“Ironically, as we took Rogerio to the hospital to be treated, we were bombarded by brightly painted murals depicting naked couples, embracing each other and extolling condom use. Everywhere I look in Mozambique, painted on the buses, on the buildings, all over the hospital, and in government offices, there are messages about sex–most extolling the virtue of the condom.  On a bus there is a picture of a soccer ball with the slogan, “Play safe, use a condom.”

“The message being fed to the African people by the international community is literally killing them.  Not in one instance have I seen any information here about condom failure rates.  Nowhere do I see information on how people should deal with their sexual relationships when they cannot afford to buy condoms.  Nowhere do I see public information on all the sexually transmitted diseases that are not prevented by condom use.” 

Stemming the Tide

Decisions regarding one’s sexual lifestyle in Africa, do not just carry moral implications, but can be life or death choices.  If the AIDS epidemic is to be stemmed, it will only be done through the promotion of abstinence before marriage and fidelity in marriage.  Studies in Africa show that the only significant reductions in HIV/AIDS infection were in Uganda where abstinence has been extensively promoted.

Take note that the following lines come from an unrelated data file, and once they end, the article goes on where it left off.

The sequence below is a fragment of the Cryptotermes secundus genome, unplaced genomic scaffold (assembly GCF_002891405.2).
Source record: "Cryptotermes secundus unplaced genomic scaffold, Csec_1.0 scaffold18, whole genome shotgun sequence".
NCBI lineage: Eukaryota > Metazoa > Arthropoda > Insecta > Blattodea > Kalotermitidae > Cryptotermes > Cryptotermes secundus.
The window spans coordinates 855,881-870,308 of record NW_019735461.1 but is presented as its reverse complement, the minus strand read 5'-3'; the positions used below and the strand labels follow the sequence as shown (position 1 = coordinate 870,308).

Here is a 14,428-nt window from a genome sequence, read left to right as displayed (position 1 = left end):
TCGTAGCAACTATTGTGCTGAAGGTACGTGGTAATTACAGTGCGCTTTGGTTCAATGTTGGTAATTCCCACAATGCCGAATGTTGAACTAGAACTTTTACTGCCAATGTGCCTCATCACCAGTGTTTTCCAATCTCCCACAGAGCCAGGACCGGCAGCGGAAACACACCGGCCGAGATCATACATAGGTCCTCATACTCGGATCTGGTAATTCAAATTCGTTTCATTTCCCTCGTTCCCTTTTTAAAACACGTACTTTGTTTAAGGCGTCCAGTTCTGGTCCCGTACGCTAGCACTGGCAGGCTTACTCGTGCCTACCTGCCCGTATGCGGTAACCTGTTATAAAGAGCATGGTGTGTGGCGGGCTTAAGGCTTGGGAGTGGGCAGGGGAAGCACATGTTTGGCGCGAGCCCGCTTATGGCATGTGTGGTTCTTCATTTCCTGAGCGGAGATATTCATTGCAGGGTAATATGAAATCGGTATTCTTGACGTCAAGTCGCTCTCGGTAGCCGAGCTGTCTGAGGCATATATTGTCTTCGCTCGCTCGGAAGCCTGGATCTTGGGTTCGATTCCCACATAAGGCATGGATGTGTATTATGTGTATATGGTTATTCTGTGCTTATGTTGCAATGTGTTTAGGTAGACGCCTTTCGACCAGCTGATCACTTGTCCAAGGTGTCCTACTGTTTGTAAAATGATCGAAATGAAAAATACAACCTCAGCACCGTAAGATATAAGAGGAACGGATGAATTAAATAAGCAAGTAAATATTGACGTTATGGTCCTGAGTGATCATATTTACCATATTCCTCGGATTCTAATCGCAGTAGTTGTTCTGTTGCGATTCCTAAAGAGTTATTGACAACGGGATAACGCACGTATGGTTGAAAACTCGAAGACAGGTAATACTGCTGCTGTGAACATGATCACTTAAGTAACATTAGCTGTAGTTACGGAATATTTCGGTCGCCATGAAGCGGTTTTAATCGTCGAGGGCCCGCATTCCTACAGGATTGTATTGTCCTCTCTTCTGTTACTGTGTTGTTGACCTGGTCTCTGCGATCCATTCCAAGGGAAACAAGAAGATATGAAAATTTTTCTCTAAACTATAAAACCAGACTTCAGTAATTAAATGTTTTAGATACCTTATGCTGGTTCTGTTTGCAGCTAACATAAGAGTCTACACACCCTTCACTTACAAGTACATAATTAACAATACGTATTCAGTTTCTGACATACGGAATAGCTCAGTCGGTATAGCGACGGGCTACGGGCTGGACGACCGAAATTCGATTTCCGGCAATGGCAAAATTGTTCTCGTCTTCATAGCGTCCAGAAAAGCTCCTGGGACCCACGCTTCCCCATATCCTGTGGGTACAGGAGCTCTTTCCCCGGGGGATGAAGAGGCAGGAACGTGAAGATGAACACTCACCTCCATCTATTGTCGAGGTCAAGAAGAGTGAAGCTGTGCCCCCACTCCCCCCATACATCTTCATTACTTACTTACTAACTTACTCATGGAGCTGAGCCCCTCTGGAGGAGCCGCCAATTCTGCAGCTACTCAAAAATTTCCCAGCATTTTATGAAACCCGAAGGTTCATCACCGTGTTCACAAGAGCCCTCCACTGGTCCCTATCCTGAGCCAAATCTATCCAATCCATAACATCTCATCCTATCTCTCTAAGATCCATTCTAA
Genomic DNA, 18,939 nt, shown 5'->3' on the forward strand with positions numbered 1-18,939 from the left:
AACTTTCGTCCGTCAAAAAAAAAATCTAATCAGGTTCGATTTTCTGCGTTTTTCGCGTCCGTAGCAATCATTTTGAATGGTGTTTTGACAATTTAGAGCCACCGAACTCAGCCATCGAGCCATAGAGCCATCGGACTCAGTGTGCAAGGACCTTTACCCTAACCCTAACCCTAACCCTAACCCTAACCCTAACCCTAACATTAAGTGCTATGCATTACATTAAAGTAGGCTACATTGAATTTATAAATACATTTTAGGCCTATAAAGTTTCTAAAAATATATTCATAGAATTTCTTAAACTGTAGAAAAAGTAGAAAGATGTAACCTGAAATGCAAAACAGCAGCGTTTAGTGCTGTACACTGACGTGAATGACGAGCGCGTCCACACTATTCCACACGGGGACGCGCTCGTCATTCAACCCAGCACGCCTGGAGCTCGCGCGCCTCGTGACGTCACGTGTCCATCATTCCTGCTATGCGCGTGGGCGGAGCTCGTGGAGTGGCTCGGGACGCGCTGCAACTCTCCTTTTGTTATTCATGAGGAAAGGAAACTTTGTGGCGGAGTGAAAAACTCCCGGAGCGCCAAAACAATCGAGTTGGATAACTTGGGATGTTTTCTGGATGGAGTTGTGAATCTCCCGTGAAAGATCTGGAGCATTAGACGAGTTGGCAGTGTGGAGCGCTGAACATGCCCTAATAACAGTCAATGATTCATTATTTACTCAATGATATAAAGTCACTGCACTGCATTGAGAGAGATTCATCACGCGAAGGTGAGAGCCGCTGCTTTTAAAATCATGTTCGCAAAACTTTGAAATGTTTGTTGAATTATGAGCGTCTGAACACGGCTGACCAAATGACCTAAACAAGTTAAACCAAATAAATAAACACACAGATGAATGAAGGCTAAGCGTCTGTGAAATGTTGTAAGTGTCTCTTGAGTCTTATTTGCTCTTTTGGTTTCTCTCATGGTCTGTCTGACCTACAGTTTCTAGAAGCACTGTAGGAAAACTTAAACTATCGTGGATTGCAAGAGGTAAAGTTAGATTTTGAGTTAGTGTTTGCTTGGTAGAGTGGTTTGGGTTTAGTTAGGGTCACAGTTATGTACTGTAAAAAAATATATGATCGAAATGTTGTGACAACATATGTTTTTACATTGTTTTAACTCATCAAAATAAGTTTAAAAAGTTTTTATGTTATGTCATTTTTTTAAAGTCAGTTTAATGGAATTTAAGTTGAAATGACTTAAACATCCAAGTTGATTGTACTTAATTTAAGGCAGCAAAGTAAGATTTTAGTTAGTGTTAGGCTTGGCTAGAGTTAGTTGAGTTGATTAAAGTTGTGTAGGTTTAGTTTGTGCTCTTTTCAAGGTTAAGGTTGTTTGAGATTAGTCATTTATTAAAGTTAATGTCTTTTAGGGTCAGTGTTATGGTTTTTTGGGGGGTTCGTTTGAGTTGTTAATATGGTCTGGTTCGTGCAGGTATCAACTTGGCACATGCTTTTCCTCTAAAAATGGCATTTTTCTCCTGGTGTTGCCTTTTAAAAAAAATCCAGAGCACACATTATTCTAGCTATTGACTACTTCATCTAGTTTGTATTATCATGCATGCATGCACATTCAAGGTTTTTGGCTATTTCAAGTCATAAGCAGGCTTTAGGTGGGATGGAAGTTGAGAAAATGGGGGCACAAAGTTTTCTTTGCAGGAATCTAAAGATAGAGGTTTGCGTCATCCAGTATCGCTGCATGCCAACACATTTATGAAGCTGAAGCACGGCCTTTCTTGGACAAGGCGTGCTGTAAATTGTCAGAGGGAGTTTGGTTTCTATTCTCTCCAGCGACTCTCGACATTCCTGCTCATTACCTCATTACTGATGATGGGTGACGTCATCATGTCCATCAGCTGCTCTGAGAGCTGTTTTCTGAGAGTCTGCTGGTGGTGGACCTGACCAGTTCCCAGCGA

Can you imagine what could happen if somehow we were able to strike at the root of this epidemic and teach an entire generation of African children before they become sexually active the truth about “safe sex,” AIDS and abstinence?  What would happen if the rising generation was taught that happiness can be found in families where husbands and wives are faithful and teach their children to wait until they are married to express their love through sexual activity? 

What if United Families commissioned a BYU professor with a background in child development to develop a phenomenal program that would teach principles of choices and consequences, personal responsibility, integrity, service, delayed gratification and more? 

What if this program was field tested by Africans for over two years and was adapted to their culture, language and customs?

What if the kids loved the program and embraced the message and developed African songs and skits to celebrate it?

What if this program was enthusiastically received by African government leaders, school administrators, parents, teachers and students wherever it was introduced? 

What if we were able to gather the resources to teach this five year program at a minimal cost by training existing African school teachers to implement the program?

What if the parents learned these principles and truths along with their children?  In fact, what if that was a required part of the program?

Could you imagine the impact on these children and future generations, not to mention the countless lives that would be saved?